My first clue that something was going awry was when Tommy told me the bus I was prepared to board would not go to where we needed to be for the Christmas party. For a little background, I had been to Ryan's the previous night and took the same bus I was not being told would not take me there as my mode of transit. When my companions began negotiating prices I managed to pick up on enough of the conversation to know they were trying to get tonbsp;Jiuzhouchengnbsp;and notnbsp;Xiangzhounbsp;(where Ryan's is located) and at that point I knew that where I thought we were going and where we were actually going were in fact two very different places. ldquo;Stop,rdquo; I shouted, ldquo;Where are we going?rdquo; When it finally came out, I learned we were not going to Ryan's but were instead spending Christmas Eve in a KTV or karaoke club called ldquo;Seven Eight Ninerdquo; at which point I became irritated; I felt deceived and I was still hungrymdash;and getting hungrier the longer we spent negotiating with the minibus drivers*nbsp;to get a price that was not outrageousmdash;and beginning to realize that my Christmas dinner would be neither satisfying nor delicious.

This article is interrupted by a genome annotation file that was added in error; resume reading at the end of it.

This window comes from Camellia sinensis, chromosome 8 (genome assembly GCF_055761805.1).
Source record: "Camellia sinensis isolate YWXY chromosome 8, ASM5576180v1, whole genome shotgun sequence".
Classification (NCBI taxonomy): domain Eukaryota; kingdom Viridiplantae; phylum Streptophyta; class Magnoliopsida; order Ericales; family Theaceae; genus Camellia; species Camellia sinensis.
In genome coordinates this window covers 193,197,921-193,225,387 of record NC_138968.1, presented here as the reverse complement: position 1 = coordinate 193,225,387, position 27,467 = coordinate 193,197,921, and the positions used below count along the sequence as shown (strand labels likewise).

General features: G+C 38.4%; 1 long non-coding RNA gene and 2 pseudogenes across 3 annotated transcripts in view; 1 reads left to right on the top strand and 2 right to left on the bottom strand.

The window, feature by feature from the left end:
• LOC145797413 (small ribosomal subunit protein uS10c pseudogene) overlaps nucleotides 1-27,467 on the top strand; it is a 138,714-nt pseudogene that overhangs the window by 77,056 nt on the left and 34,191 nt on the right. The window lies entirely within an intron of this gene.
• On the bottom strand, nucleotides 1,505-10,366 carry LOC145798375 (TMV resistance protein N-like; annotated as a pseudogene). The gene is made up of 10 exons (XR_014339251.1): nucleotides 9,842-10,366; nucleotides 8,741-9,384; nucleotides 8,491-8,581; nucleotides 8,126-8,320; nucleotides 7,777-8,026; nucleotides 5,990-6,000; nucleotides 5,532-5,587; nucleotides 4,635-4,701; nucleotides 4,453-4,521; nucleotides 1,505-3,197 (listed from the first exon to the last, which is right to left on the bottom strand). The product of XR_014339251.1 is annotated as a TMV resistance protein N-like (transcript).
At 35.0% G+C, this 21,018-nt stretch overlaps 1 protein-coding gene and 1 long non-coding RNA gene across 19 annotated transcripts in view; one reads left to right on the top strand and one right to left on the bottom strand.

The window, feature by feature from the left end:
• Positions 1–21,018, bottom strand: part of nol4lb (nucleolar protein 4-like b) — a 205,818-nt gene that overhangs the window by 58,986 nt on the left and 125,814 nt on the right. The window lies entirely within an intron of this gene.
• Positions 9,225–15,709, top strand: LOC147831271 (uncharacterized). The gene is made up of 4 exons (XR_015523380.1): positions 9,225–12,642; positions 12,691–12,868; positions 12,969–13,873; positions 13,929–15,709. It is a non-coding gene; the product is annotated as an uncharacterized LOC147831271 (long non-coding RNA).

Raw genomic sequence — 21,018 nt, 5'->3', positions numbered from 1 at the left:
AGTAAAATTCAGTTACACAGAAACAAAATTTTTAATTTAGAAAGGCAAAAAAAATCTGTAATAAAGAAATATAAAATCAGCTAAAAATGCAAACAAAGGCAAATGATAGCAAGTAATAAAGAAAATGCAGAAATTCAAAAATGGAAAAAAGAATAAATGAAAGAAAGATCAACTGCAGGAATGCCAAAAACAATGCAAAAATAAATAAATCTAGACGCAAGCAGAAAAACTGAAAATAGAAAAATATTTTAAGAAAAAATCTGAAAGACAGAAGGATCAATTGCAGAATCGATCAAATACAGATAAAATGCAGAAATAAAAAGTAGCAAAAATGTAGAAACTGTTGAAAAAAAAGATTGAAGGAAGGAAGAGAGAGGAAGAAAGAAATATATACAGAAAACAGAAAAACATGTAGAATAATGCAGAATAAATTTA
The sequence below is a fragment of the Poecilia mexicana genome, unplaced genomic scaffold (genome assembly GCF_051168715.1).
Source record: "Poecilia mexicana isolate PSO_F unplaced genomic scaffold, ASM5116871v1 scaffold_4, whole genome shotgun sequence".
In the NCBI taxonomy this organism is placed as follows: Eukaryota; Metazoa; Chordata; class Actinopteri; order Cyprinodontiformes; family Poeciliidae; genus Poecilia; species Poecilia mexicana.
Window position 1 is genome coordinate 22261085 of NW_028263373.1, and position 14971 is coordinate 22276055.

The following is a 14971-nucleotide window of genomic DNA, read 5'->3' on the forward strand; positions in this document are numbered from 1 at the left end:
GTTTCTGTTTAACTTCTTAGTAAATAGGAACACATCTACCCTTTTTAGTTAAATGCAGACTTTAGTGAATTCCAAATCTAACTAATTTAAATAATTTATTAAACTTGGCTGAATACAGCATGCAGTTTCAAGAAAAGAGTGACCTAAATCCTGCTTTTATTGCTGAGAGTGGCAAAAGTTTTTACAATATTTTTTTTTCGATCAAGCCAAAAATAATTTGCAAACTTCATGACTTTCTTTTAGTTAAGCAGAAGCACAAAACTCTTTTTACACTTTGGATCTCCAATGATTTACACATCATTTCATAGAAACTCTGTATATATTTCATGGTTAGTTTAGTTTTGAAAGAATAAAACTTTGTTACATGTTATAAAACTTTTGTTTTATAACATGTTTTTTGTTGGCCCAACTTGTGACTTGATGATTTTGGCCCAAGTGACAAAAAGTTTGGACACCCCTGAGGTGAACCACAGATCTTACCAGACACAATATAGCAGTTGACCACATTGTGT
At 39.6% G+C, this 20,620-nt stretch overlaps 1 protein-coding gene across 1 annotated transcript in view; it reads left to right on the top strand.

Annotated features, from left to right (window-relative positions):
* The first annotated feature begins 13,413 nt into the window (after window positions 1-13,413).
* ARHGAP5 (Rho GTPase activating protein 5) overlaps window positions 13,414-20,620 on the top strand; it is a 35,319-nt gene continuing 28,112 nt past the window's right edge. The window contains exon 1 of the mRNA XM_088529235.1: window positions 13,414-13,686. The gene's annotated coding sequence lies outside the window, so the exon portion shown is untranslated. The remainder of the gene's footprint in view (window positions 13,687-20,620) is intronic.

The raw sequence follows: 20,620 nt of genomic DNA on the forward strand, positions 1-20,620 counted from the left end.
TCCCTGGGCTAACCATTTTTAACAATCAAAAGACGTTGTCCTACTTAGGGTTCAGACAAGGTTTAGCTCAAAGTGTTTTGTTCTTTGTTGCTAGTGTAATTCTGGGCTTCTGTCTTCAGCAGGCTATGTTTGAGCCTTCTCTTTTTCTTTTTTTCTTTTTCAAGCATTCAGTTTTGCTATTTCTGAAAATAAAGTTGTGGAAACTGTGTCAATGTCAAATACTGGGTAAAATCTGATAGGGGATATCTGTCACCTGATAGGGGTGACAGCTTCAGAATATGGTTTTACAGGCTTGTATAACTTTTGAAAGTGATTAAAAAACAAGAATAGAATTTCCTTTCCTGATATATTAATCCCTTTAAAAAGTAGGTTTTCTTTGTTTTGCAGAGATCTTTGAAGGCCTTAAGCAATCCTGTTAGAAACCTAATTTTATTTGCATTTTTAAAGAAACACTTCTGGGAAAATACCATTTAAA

While in transit to the KTV I found myself day dreaming, trying to stay optimistic and take my mind off of how hungry, famished really, I was, andmdash;as I foten domdash;watching the driver and bracing myself for any and all possible varieties of traffic accidents; I am really looking forward to getting back to road traffic that does not pose such imminent and realistic threats to my life on a regular basis, among other things. The best case scenario, I decided was ending up in Xiangzhou anyway and convincing everyone to go to Ryan's instead of this mysterious Seven Eight Nine placemdash;ldquo;did you know,rdquo; someone interrupted my train of thought, ldquo;if we had gone to the Seven Bar it would cost us 1,800yen;?rdquo; I had no idea where this was coming from, Seven Bar was the site of the incredibly over-the-top party I went to back in November where the drinks cost 50yen; for the cheap stuff, we weren't going there were we? ldquo;What are you talking about,rdquo; I asked with an air of confusion and irritation in my voice, ldquo;we aren't going to Bar Street are we?rdquo; I didn't know what I wanted but I knew that Bar Street food was expensive if existent and that cheaper food would mean leaving the party for a jaunt into another part of town, ldquo;no, we are going to the Seven Eight Nine.rdquo; Well that's helpful, I thought.

    We were greeted with a red carpet and an entourage of Chinese ldquo;Pretty Girlsrdquo;mdash;young women hired by the club for the sole fact and purpose of looking prettymdash;in Santa Hats and red coats who blew party horns and popped party poppers all while welcoming us and wishing usnbsp;Shengdan Kuailenbsp;(圣诞快乐)or Merry Christmas

    • 17 min
    Fear and Loathing in Zhuhai

    Fear and Loathing in Zhuhai